Search this site
Delude Retreat Indemnify Prevaricate Squander

Big news

It’s been a month for big news - well, huge news actually. The bottom fell out of the world’s financial system; pension funds took a hit as share prices nose-dived; stagnation consumed the housing market; redundancies hit the headlines as the ‘real’ economy quaked.

Thankfully, the immunised world of railway safety sidestepped this turmoil. Not content with injecting mind-boggling quantities of taxpayers’ cash into banks, the government kindly pumped an extra £15million into RSSB’s coffers for ‘strategic research’. It’s intended to support the DfT’s ‘Rail Technical Strategy’ which, in turn, sits alongside its 2007 white paper ‘Delivering a Sustainable Railway’. In this context, ‘sustainable’ is a euphemism for ‘cheap’.

Director of Policy, Research and Risk, Anson Jack announced that “RSSB… welcomes this vote of confidence”. No doubt, passengers on its gravy train do too.

So, over the next five-and-a-half years, we can look forward to some mind-boggling issues being tackled. If, as a condition of travel, passengers were compelled to wear Quallofil Parkas, could the heating be turned down in Standard Class? Should young offenders be harnessed to haul freight trains?
Should young offenders be harnessed to haul freight trains?

RSSB is clearly gearing itself up for boom times ahead - evidence Issue 116 of its never-to-be-missed ‘Information Bulletin’, a title which plays fast and loose with the word ‘information’. Under the glorious headline ‘managing standards to deliver co-operation at interfaces’, the lead story charts the appointment of three new staff members including one with an uncanny resemblance to the late Dame Hilda Bracket.

Page 3 goes some way to exposing the real value of RSSB’s research output. A project to map GPS coverage (the engine behind SatNav) across the network has delivered some truly revelatory findings - it doesn’t work in tunnels whilst cuttings and heavily built-up areas can also weaken performance. Perhaps I could earn a few grand by revealing that it’s dark at night.

Whilst researching GPS coverage, RSSB's gravy train discovers a tunnel at the end of this light.

Before heading for the shredder, readers really mustn’t miss the table of RSSB’s forthcoming events. The highlight is undoubtedly March’s 3rd International Conference on Rail Human Factors in Lille (please don’t all rush at once for tickets) which follows hot on the heels of the VT/SIC Seminar and a ‘Freedom to Train’ workshop.

Some smaller independent trainers have suffered a torrid time since Network Rail brought maintenance in-house, stealing a considerable slice of the market. Things have begun to perk up lately, a trend further fuelled by the introduction of a new competence, the Hand Trolley Controller (HTC).

From New Year’s Eve 2009, those tasked with managing the use and movement of trolleys will have been brought fully under Sentinel’s umbrella. The intention is that HTCs will take charge of the loading, transportation and off-tracking of all trolleys, although they can be assisted by others without the qualification.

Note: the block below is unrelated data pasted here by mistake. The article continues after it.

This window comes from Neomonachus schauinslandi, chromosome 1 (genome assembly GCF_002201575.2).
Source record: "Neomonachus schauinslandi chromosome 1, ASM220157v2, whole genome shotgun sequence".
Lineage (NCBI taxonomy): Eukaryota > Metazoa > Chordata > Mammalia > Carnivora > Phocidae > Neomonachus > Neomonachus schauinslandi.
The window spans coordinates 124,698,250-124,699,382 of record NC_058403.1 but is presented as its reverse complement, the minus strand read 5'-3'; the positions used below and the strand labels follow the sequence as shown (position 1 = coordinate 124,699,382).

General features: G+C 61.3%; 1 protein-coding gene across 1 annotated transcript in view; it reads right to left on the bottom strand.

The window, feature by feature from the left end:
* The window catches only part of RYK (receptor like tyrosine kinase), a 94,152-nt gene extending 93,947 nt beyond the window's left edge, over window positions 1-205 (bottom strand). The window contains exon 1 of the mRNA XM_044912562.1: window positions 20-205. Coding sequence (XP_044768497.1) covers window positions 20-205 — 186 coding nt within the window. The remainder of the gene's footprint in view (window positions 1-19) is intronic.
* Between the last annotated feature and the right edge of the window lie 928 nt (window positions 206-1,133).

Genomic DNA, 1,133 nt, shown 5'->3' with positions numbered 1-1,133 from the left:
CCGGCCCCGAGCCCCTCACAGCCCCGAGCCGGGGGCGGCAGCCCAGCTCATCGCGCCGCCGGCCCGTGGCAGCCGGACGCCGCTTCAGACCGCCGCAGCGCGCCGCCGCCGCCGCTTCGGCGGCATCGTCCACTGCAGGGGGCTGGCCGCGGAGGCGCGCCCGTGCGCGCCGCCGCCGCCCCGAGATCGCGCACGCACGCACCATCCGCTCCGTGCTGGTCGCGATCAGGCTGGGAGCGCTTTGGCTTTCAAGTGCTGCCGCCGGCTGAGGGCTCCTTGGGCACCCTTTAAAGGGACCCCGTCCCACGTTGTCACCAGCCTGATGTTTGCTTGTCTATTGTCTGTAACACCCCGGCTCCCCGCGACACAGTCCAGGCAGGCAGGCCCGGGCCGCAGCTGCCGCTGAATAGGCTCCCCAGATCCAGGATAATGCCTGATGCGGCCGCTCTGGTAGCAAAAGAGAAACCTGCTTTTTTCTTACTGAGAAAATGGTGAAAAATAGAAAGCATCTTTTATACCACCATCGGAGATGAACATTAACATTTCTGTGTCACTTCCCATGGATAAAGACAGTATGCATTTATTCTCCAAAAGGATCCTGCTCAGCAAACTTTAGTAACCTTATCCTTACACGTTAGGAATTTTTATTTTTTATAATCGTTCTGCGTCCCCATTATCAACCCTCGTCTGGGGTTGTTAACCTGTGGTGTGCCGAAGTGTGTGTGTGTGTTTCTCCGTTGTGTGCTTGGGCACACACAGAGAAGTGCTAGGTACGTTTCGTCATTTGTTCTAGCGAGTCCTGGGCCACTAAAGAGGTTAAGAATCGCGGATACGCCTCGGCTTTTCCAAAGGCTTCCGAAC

Over the next 14 months, each relevant COSS and their manager (or an approved trainer/assessor) must complete a performance report, confirming evidence of safe trolley usage. They’ll also be given a keypoint card to throw on the fire at home. 1st January 2009 will see a new course launched for COSSs who have not previously taken charge of a trolley. Recertification will be required after two years. A logbook will be used to record HTC experience - the competence will lapse if the candidate doesn’t have any within a 12 month period.

Trolleys can pose a high risk if not managed effectively - a reality laid bare in June when a train collided with one at Acton West Junction. Taking the issue seriously is a welcome development but it’s legitimate to ask whether COSSs can properly digest yet more training fodder, particularly when they are already being force-fed high-fat modules on Electrical Permits and Effective Briefings.

The latter - NR tells us - is going down a storm, according to two surveys. The first revealed that 79% of COSSs attending the Effective Briefings course found it ‘useful’ whilst the other discovered that 60% of those questioned had noticed an improvement in COSS briefing standards. That said, one person in three had forgotten much of the imparted information by the end of their shift.

Always read the health warning before swallowing such surveys. There’s a tendency to tell your inquisitor what you think they want to hear - it makes for an easier life. Although my own experience of this course was not overwhelming, I’m happy to accept that it’s one more step in a positive direction. Those who view it as a distraction from the problem’s root causes (unrealistic expectations and information overload) will await more robust evidence before offering their endorsement.

Story added 1st November 2008
Page Top

Front Page | Safety Valve | Jungle Ron | Newshound | Red Tape | On The Line
Four by Three | Forgotten Relics of an Enterprising Age | God's Own County | Image Library

© Four by Three 2014